Google releases free collection of digital clothing you can ‘wear’ for social media snaps, including a coat designed by Tinie Tempah (but will anyone be fooled?)
- Google has released entire collection of digital clothes you can’t actually wear
- Users of the Google Pixel 6 will be able to ‘try on’ a coat, dress and playsuit
- They upload a photo a website and then choose which item they want to ‘wear’
- An image is then sent to the user over email, for them to upload to social media
Google has launched a range of digital clothing for mobile phone users to ‘try on’ – without ever touching a garment.
The free 12-piece collection, which includes a waist-cinching metallic playsuit, glittering padded coat and futuristic dress shoulders, doesn’t physically exist and is simply a number of cutting-edge digital simulations created using 3D software.
But fashionistas can see themselves ‘in’ the designs by uploading a snap to a designated website and selecting the piece they want to ‘wear’.
Google has launched a range of digital clothing for mobile phone users to ‘try on’ – without ever touching a garment. Fashionistas can see themselves ‘in’ the designs by uploading a snap to a designated website and selecting the piece they want to ‘wear’. It is then superimposed on top. Above, one of the designs (left) as seen on stylist Bettina Looney (right), who designed it
The 12-piece collection, including a waist-cinching metallic playsuit, glittering padded coat and futuristic dress shoulders, doesn’t physically exist and is simply a number of cutting-edge digital simulations created using 3D software. Pictured, Tinie Tempah in the coat he created
The digital garment is then superimposed on top of the original image, creating the illusion the person is actually wearing the piece.
The finished result is emailed back to the user and can be shared on social media, making it seem as though a high-end piece has been added to their wardrobe.
Digital fashion has been around for over five years, but it’s only in the last couple of years that it has really taken off.
In 2019, a translucent computer-generated dress made by ‘digital couture’ house The Fabricant sold at auction for £7,800, after Canadian tech executive Richard Ma bought it for his wife.
Other companies like Tribute Brand and DressX, which partnered with Google on the new range, offer a huge range of digital garments for prices ranging from £20 to £200. The Google x DressX Material You Collection is available for free.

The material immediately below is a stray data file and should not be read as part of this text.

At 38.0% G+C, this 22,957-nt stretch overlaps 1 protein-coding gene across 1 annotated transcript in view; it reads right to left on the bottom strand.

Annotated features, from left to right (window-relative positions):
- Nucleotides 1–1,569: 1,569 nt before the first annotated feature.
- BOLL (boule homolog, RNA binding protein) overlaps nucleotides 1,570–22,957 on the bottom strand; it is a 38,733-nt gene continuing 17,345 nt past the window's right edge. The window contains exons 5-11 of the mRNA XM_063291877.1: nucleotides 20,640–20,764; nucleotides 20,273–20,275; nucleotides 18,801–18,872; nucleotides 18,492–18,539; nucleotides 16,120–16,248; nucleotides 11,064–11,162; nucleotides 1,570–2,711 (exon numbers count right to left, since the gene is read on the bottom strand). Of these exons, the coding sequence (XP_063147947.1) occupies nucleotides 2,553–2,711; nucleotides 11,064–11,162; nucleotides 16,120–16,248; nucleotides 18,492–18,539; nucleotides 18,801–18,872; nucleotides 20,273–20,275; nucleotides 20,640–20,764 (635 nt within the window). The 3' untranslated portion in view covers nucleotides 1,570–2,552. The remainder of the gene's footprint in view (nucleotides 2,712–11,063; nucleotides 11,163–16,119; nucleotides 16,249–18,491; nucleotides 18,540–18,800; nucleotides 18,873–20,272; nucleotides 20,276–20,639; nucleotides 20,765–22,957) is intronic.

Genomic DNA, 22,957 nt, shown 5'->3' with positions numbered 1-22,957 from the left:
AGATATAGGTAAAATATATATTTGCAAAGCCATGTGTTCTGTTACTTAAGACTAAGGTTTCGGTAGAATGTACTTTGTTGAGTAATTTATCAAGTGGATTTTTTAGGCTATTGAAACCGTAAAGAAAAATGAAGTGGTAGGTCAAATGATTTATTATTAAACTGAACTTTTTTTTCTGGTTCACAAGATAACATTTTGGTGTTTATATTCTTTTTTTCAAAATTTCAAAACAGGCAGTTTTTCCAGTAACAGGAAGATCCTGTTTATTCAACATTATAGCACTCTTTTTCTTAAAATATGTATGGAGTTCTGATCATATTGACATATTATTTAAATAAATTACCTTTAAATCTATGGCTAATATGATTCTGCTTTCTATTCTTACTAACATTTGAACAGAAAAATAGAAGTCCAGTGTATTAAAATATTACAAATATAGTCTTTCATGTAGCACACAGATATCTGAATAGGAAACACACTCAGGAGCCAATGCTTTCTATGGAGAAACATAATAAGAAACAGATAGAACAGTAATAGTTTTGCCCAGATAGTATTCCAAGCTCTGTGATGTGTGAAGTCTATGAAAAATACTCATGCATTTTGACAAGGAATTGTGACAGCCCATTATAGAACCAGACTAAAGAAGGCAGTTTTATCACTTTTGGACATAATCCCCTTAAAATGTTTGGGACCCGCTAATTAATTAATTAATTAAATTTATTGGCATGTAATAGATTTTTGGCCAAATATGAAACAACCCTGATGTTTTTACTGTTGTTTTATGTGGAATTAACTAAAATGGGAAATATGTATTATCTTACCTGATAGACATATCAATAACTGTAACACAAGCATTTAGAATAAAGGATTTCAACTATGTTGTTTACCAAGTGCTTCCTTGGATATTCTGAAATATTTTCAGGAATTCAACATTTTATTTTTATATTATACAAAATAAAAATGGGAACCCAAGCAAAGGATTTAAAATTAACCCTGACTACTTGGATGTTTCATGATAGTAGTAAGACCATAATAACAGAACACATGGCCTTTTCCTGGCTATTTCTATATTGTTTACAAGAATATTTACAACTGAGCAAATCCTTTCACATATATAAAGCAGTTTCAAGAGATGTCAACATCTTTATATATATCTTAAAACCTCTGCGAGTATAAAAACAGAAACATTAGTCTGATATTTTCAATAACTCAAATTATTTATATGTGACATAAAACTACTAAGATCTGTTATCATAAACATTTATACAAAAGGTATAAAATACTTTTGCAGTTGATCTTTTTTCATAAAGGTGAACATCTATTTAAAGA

Writer Jack Guinness ‘models’ the digital coat he created, available to try in two different colours. Users upload an image of themselves and a final result is emailed back to them
Digital fashion has been around for over five years, but it’s only in the last couple of years that it has really taken off. Pictured, the full Google x DRESSX collection
Nike and Gucci are just two of the big name brands that have jumped on the bandwagon.
Virtual fashion in gaming is already a high-value market, predicted to reach £36 billion by the end of 2022.
Players can change their character’s appearances, often by paying a fee, meaning games such as Fortnite, which has more than 250 million global users, reportedly earns about £220 million a month in virtual clothing sales (skins as they are called).
It is seen by some as a solution to fast fashion and the environmental damage caused by the industry as a whole.
Sophie Butler strikes a pose in ‘The New Romantic’ piece she designed for the digital range
Kyle De’Volle in the daring ‘Pixelation’ piece from the collection (left). Right, Radam Ridwan
It also provides another way for image-conscious influencers to change up their looks without expending too much time, effort and money.
However its detractors question whether shoppers will ever really place the same value on a digital item they can’t ever wear.
The Pixel 6 x DressX Material You Collection was designed by famous names including musician Tinie Tempah and writer Jack Guinness.
Tinie Tempah said: ‘As we continue to embrace this tech-based world, we are constantly online and reliant on WiFi, 5G and radio waves. I wanted to design a jacket that doubled up as a protector from these elements, whilst being stylish and practical.
‘When designing my garment I used the Pixel 6 to scan objects like furniture, industrial equipment and clothing to understand how things were produced, which helped inform my ideas and inspiration.
‘We already have avatars and online versions of ourselves so it’s amazing to be able to have virtual outfits too. I’ve really enjoyed exploring the endless possibilities of technology and our phones with Google Pixel.’
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